Photo by Deb Lehman

Our Latest News

Wildlife Road Watch Makes an Encouraging Debut

Photo caption and credit left: Erie Boulevard survey team, Cindy Presant; middle: Front Road survey team, Kari Gunson and right: Lauren Nightingale on bicycle, Kari Gunson…….. The Wildlife Road Watch (WRW) pilot event launched in the late spring of this year was a great success! Undertaken by the Road Ecology Working Group as part of the Long Point Walsingham Forest Priority Project, community volunteers accompanied leaders on road surveys mornings and evenings from June 15th – 18th. Surveys were selected along known reptile road-crossing hotspots that had previously been posted with awareness signage in the Long Point and Turkey Point

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Introducing ‘Wildlife Road Watch’: A Pilot Project in the Long Point Walsingham Forest Priority Place-2022

Register Here! Watch Video Here! The Road Ecology Working Group (LPWFPP) is launching a new initiative this spring to help protect turtles and snakes from being hit by vehicles. The group, working in partnership with Norfolk County and landowners, is installing wildlife awareness signage at hotspots. Hotspots mark a road stretch where recent and historical data have shown a higher than expected amount of road-kill. The objectives of the signage are many and primarily include: Reduce wildlife-vehicle road collisions; Reminding motorist to watch for wildlife in these locations and if safe to do so help animals cross the road; Mark

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What is ‘Wildlife on Roads’ ?

Wildlife on Roads began with a handbook that was authored by Kari Gunson and Fred Schueler in 2020. The handbook is meant to provide individuals with the tools to accurately document vertebrates on Ontario’s roads (turtles, snakes, birds, mammals, and amphibians). With the handbook we created an iNaturalist project (iNat). We schedule many workshops to provide an overview of the book and to teach and train individuals to collect data. We have since defined a road Worrior as a citizen scientist that is able to collect accurate and standardized data about a wildlife crossing a road. The two most important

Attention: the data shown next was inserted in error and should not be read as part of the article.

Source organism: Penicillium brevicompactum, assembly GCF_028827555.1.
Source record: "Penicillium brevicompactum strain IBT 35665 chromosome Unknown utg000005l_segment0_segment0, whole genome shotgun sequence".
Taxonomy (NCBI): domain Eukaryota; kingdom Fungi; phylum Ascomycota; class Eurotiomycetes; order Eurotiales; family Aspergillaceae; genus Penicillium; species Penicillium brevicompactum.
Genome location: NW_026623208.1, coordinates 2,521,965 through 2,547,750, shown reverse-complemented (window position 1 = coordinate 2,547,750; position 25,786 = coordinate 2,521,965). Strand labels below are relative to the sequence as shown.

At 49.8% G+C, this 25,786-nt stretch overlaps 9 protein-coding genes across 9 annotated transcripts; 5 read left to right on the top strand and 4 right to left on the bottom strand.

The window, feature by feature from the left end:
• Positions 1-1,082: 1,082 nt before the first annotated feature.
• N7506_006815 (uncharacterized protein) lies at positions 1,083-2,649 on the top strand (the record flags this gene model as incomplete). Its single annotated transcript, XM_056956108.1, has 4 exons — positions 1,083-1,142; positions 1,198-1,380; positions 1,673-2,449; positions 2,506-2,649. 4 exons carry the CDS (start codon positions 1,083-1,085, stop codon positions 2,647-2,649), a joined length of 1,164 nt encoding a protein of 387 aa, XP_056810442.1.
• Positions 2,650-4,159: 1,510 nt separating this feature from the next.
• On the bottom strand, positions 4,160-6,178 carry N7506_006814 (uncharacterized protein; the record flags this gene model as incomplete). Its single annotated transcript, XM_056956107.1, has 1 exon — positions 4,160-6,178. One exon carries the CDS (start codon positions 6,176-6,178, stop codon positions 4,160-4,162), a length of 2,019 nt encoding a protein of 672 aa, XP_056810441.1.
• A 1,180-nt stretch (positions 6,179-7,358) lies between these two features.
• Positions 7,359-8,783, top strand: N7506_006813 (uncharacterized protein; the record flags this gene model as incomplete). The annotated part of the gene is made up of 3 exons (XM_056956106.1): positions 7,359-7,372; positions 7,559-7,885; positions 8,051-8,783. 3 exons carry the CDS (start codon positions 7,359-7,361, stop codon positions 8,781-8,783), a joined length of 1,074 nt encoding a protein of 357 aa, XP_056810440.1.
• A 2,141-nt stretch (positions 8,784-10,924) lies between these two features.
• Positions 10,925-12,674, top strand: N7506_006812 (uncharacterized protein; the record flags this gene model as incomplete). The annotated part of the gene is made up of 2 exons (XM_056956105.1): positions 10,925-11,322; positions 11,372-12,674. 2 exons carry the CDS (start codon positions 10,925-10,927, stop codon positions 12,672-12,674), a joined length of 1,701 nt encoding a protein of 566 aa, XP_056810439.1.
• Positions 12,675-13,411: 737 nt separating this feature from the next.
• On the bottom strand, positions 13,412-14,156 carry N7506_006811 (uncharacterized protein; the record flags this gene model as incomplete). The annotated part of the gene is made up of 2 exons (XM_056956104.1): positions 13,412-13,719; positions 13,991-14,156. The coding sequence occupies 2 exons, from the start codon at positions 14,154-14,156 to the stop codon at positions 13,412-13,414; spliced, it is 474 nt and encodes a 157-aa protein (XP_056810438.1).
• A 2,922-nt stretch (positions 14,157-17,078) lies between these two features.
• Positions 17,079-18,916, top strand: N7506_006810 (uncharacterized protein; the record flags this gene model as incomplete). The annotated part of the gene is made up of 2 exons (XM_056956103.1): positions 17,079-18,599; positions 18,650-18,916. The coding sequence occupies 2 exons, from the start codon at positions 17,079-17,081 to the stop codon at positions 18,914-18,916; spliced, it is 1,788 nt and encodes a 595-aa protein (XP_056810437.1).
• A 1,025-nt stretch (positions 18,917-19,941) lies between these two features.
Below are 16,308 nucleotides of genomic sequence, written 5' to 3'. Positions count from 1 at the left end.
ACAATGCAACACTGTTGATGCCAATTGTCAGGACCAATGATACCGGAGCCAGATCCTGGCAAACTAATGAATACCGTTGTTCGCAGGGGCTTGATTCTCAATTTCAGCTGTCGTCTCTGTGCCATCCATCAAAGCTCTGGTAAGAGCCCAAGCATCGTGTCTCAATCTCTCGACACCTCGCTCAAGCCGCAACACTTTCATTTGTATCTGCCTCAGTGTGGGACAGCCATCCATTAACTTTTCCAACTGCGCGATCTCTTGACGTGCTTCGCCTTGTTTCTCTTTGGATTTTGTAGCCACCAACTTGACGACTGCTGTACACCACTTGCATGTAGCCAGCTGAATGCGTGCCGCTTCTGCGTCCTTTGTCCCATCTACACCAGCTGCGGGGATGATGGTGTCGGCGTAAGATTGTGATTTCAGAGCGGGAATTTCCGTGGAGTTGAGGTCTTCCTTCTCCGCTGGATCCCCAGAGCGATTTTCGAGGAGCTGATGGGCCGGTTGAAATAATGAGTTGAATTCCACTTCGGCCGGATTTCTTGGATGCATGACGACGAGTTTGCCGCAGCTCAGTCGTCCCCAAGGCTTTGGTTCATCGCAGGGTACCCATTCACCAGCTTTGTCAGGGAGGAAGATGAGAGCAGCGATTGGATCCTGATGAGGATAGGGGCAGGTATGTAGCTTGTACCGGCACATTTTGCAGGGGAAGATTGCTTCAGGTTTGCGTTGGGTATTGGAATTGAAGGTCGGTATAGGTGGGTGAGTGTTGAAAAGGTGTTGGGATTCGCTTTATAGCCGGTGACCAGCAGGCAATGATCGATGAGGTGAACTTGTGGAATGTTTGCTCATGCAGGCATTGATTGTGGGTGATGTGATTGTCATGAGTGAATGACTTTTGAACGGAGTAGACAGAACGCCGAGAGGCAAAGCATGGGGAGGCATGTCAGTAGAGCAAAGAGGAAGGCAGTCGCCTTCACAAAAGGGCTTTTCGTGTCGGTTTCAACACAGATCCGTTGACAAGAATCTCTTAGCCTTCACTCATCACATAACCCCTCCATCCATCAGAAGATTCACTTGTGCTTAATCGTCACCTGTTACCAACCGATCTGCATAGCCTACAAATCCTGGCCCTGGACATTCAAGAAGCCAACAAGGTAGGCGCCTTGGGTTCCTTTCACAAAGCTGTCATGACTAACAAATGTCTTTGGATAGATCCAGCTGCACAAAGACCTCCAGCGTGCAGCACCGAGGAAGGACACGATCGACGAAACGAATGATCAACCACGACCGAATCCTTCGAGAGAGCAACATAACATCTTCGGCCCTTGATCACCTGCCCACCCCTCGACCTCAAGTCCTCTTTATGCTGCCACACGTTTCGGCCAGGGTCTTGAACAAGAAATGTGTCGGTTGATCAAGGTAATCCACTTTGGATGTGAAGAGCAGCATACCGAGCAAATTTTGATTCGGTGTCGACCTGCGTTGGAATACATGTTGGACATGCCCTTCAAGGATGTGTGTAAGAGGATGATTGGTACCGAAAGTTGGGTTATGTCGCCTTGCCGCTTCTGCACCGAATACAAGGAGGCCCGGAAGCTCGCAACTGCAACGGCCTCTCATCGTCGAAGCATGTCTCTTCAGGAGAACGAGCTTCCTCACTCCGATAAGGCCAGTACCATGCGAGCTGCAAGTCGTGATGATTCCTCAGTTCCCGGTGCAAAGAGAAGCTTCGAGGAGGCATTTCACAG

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Couchiching Conservancy Workshop

Couchiching Conservancy WOR Workshop

We had a successful workshop at the Kris Starr Workshop hosted by the Couchiching Conservancy on September 25th. Keen eyes found several amphibians dead on road (dor). We split into two teams and one team went west and another went east on County Road 45 and we walked about 500 m each way. The west team found a Nashville Warbler of interest. The east team found several dead on red terrestrial juveniles (eft stage; see page 32 in handbook) and also several dor green frogs. Our wildlife technician, Cindy Presant, found a live Red Eft Newt in the Walshingham Forest

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